Stamp, Captain Edward
b. 1814
d. 1872
Edward Stamp was born in England in 1814. In 1851, he obtained his master's certificate. He involvement in the lumber trade brought him to Puget Sound in 1857.1 He was married to Maria Stamp, and they had a daughter and four sons.2
In 1859, Stamp volunteered to be a man sent on a gun boat to Barclay Sound, in the role of a government superintendent of the settlement. He was not employed by the Government so the cost of Stamp's travel aboard a naval vessel was debated.3
Stamp sent a proposal for a mail service from San Francisco to Vancouver Island in 1859.4 Necessity of this service was recognized by George Hamilton.5 In 1859, Stamp sent a letter to Carnarvon begging to be the contractor and he received an interview.6 In correspondence between Carnarvon and Douglas, Douglas says that Stamp is a great ship owner and master, and is generally considered to be a respectable and perfectly trustworthy person.7 Stamp did not get the position because the conversation was delayed when he went to London.8
He did, however, get permission to build a lumber mill in Puget Sound or on Vancouver Island. By 1860, he had negotiated a location with Douglas and began building the mill in Alberni Inlet, Port Alberni. This mill had access to 15,000 acres of timber as well as 2,000 acres for building a settlement and the mill itself. Operations ceased in 1864: the timber in the area was too large and Stamp's principles did match that of his work.9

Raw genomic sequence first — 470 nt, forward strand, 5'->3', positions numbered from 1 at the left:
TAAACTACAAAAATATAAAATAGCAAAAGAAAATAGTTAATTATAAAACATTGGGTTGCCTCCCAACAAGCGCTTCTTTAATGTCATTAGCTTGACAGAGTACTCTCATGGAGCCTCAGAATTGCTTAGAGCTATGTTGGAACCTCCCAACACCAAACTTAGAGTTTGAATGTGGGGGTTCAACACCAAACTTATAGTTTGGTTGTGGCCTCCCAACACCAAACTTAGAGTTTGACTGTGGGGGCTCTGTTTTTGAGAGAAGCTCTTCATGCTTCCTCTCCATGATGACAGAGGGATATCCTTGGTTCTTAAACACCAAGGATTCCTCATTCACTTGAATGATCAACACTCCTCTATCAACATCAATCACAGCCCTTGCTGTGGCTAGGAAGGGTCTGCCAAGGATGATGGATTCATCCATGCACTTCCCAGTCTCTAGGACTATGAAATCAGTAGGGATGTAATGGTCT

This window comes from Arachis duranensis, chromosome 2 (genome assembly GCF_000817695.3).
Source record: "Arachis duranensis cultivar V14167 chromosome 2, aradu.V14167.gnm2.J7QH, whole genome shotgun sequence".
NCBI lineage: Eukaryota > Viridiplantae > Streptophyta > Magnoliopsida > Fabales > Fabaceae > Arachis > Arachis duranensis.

After the mill shut down, Stamp began mining for copper along the inlet before turning back to the lumber industry by the end of the year. In 1865, Stamp assisted in forming the Vancouver Island Spar, Lumber, and Saw Mill Company on Burrard Inlet.10 Stamp stopped his work there in 1869, due to having different principles yet again. He was sued for $14,000 and sold the site which became Hastings Mill (the centre of the soon-to-develop city of Vancouver).11 In 1871, Stamp discovered the fish curing industry and travelled to England to establish a company to pack salmon. In 1872, while developing this promising endeavour, Stamp died of a heart attack in London.12
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